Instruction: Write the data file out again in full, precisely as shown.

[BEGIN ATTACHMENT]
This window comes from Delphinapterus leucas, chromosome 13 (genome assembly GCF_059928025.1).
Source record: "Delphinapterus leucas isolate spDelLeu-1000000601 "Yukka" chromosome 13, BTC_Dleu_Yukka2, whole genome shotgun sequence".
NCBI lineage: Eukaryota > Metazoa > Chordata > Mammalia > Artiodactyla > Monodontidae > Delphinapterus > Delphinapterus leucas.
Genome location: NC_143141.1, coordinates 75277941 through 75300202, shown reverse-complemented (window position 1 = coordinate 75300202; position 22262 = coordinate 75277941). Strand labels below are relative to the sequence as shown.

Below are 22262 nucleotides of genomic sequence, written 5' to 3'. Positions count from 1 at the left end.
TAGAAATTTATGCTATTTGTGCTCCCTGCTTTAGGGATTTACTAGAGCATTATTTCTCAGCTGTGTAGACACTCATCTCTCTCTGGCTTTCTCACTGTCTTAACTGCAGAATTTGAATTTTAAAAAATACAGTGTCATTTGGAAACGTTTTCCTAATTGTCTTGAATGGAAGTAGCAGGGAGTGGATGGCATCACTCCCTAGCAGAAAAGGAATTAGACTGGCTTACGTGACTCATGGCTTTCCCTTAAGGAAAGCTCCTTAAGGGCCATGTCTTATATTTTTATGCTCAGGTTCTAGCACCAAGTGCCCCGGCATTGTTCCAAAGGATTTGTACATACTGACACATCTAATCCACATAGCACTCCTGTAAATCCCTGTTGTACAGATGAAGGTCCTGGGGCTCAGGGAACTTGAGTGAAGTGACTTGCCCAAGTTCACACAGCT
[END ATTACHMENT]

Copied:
This window comes from Delphinapterus leucas, chromosome 13 (genome assembly GCF_059928025.1).
Source record: "Delphinapterus leucas isolate spDelLeu-1000000601 "Yukka" chromosome 13, BTC_Dleu_Yukka2, whole genome shotgun sequence".
NCBI lineage: Eukaryota > Metazoa > Chordata > Mammalia > Artiodactyla > Monodontidae > Delphinapterus > Delphinapterus leucas.
Genome location: NC_143141.1, coordinates 75277941 through 75300202, shown reverse-complemented (window position 1 = coordinate 75300202; position 22262 = coordinate 75277941). Strand labels below are relative to the sequence as shown.

Below are 22262 nucleotides of genomic sequence, written 5' to 3'. Positions count from 1 at the left end.
TAGAAATTTATGCTATTTGTGCTCCCTGCTTTAGGGATTTACTAGAGCATTATTTCTCAGCTGTGTAGACACTCATCTCTCTCTGGCTTTCTCACTGTCTTAACTGCAGAATTTGAATTTTAAAAAATACAGTGTCATTTGGAAACGTTTTCCTAATTGTCTTGAATGGAAGTAGCAGGGAGTGGATGGCATCACTCCCTAGCAGAAAAGGAATTAGACTGGCTTACGTGACTCATGGCTTTCCCTTAAGGAAAGCTCCTTAAGGGCCATGTCTTATATTTTTATGCTCAGGTTCTAGCACCAAGTGCCCCGGCATTGTTCCAAAGGATTTGTACATACTGACACATCTAATCCACATAGCACTCCTGTAAATCCCTGTTGTACAGATGAAGGTCCTGGGGCTCAGGGAACTTGAGTGAAGTGACTTGCCCAAGTTCACACAGCT